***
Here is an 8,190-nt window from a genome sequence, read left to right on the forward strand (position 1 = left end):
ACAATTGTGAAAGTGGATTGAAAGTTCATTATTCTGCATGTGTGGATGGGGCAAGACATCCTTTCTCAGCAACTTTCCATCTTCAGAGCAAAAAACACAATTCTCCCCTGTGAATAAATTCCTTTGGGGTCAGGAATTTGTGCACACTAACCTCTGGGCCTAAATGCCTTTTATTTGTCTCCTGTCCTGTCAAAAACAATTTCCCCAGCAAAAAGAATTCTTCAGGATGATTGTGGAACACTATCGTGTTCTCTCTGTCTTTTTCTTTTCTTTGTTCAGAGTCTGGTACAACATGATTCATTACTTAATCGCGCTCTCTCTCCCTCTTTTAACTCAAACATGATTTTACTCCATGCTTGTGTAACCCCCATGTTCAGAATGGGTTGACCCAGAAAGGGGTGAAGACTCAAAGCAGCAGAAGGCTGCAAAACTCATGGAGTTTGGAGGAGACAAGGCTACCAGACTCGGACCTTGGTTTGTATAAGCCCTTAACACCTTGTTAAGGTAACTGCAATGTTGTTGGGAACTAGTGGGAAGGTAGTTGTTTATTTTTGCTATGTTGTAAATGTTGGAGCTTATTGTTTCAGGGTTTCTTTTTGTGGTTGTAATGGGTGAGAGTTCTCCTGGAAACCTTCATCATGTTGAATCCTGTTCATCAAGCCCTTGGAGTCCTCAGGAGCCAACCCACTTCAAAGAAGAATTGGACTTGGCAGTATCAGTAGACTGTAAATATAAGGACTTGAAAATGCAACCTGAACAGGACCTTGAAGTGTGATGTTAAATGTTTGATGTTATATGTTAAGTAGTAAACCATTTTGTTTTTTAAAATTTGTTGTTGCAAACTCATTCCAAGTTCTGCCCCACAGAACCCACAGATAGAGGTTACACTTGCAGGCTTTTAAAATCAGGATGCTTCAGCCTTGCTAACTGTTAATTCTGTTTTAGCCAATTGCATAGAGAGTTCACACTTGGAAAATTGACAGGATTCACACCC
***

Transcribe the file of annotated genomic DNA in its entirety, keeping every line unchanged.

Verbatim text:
Here is an 8,190-nt window from a genome sequence, read left to right on the forward strand (position 1 = left end):
ACAATTGTGAAAGTGGATTGAAAGTTCATTATTCTGCATGTGTGGATGGGGCAAGACATCCTTTCTCAGCAACTTTCCATCTTCAGAGCAAAAAACACAATTCTCCCCTGTGAATAAATTCCTTTGGGGTCAGGAATTTGTGCACACTAACCTCTGGGCCTAAATGCCTTTTATTTGTCTCCTGTCCTGTCAAAAACAATTTCCCCAGCAAAAAGAATTCTTCAGGATGATTGTGGAACACTATCGTGTTCTCTCTGTCTTTTTCTTTTCTTTGTTCAGAGTCTGGTACAACATGATTCATTACTTAATCGCGCTCTCTCTCCCTCTTTTAACTCAAACATGATTTTACTCCATGCTTGTGTAACCCCCATGTTCAGAATGGGTTGACCCAGAAAGGGGTGAAGACTCAAAGCAGCAGAAGGCTGCAAAACTCATGGAGTTTGGAGGAGACAAGGCTACCAGACTCGGACCTTGGTTTGTATAAGCCCTTAACACCTTGTTAAGGTAACTGCAATGTTGTTGGGAACTAGTGGGAAGGTAGTTGTTTATTTTTGCTATGTTGTAAATGTTGGAGCTTATTGTTTCAGGGTTTCTTTTTGTGGTTGTAATGGGTGAGAGTTCTCCTGGAAACCTTCATCATGTTGAATCCTGTTCATCAAGCCCTTGGAGTCCTCAGGAGCCAACCCACTTCAAAGAAGAATTGGACTTGGCAGTATCAGTAGACTGTAAATATAAGGACTTGAAAATGCAACCTGAACAGGACCTTGAAGTGTGATGTTAAATGTTTGATGTTATATGTTAAGTAGTAAACCATTTTGTTTTTTAAAATTTGTTGTTGCAAACTCATTCCAAGTTCTGCCCCACAGAACCCACAGATAGAGGTTACACTTGCAGGCTTTTAAAATCAGGATGCTTCAGCCTTGCTAACTGTTAATTCTGTTTTAGCCAATTGCATAGAGAGTTCACACTTGGAAAATTGACAGGATTCACACCC